Broa de Milho (Portugese Corn Bread)

29 Mar


Main  Back in December, Varda from my favorite bread website The Fresh Loaf posted a request for an authentic Portuguese bread recipe for Broa.  I did a quick search on the internet myself and came up with a couple of interesting options.  The one I baked the other day was very interesting in regards to how the dough is actually shaped which is what convinced me to give it a try.  After the dough bulk rises you divide and roll the dough around a bowl that has been filled with water and then lightly floured.  It was very simple and fun to try and came out pretty good.  The original recipe was posted here.

The recipe is not very specific in regards to all of the ingredients so I converted everything to grams and converted my starter to an almost 100% hydration one.  I usually like to bulk ferment the dough in the refrigerator but I decided to follow the recipe and let it sit overnight at room temperature which was around 68 degrees.  I think next time I would bulk retard the dough in the refrigerator to get some additional flavor.

This recipe also calls for a corn meal “scald and a multi-grain flour mix.  The original recipe used rye, wheat and barley but I changed it up a bit and used rye, spelt and red winter wheat.

I think the final baked dough came out pretty good with a nice sour tang and you can definitely taste the corn meal influence.  Give this one a try if for nothing more than to try the unique shaping technique.


Broa de Milho (Portuguese Corn Bread) (%) Broa de Milho (Portuguese Corn Bread) (weights)


Levain Directions

Mix all the levain ingredients together  for about 1 minute and cover with plastic wrap.  Let it sit at room temperature for around 7-8 hours or until the starter has doubled.  I used my proofer set at 83 degrees and it took about 4 hours.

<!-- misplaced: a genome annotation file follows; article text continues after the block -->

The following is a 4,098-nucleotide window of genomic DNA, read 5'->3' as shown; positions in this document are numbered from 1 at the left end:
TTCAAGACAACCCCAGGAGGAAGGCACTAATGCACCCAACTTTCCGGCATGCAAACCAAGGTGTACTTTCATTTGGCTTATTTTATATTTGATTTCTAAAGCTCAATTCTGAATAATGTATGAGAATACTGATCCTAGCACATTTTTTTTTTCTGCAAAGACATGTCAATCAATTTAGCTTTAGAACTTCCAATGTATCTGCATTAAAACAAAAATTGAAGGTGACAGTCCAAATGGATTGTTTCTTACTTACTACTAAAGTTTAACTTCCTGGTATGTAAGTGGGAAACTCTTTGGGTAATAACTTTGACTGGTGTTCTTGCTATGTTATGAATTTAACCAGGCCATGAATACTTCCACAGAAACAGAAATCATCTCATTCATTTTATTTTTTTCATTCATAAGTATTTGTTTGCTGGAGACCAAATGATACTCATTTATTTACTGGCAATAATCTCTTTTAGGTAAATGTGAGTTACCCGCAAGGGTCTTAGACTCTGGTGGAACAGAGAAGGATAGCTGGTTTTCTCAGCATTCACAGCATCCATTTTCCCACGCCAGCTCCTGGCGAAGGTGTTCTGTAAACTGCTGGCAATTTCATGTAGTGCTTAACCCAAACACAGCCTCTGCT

Corn Scald

Pour 351 grams of boiling water over the 224 grams of fine corn meal and mix to form a mush.  Let it sit and cool for around 20 minutes.

 Main Dough Procedure

Mix the flours and levain with the cooled corn scald for a minute.  Next add the salt and the remainder of the water and mix for around 5-6 minutes until a soft dough has been achieved.  Remove the dough from your bowl and place it in a lightly oiled bowl or work surface and do several stretch and folds.  Let it rest covered for 10-15 minutes and then do another stretch and fold.  Let it rest another 10-15 minutes and do one additional stretch and fold.  Let the dough sit out in your covered bowl overnight for around 10-12 hours.

The next morning you should have a nice puffy dough that has doubled in size.  Carefully transfer the dough to your work surface and divide into 4 equal parts but be careful not to deflate the dough.

Prepare a large mixing bowl by filling it with cold water and pouring it out.  Next dust the inside of the bowl with flour so it is completely covered.

Now for the fun part!  Take the first piece of dough and carefully place it in the floured bowl and swirl it around for around 15 – 20 seconds until it starts to get roundish.  Place it on a parchment covered baking sheet and dust with flour.  Repeat for the other 3 pieces and cover with either a moist lint free towel or sprayed plastic wrap.Let the dough sit at room temperature for around 2 hours.  The dough should puff up and spread out so don’t be alarmed.  Do the poke test to make sure you don’t over-proof them.shapedandrisen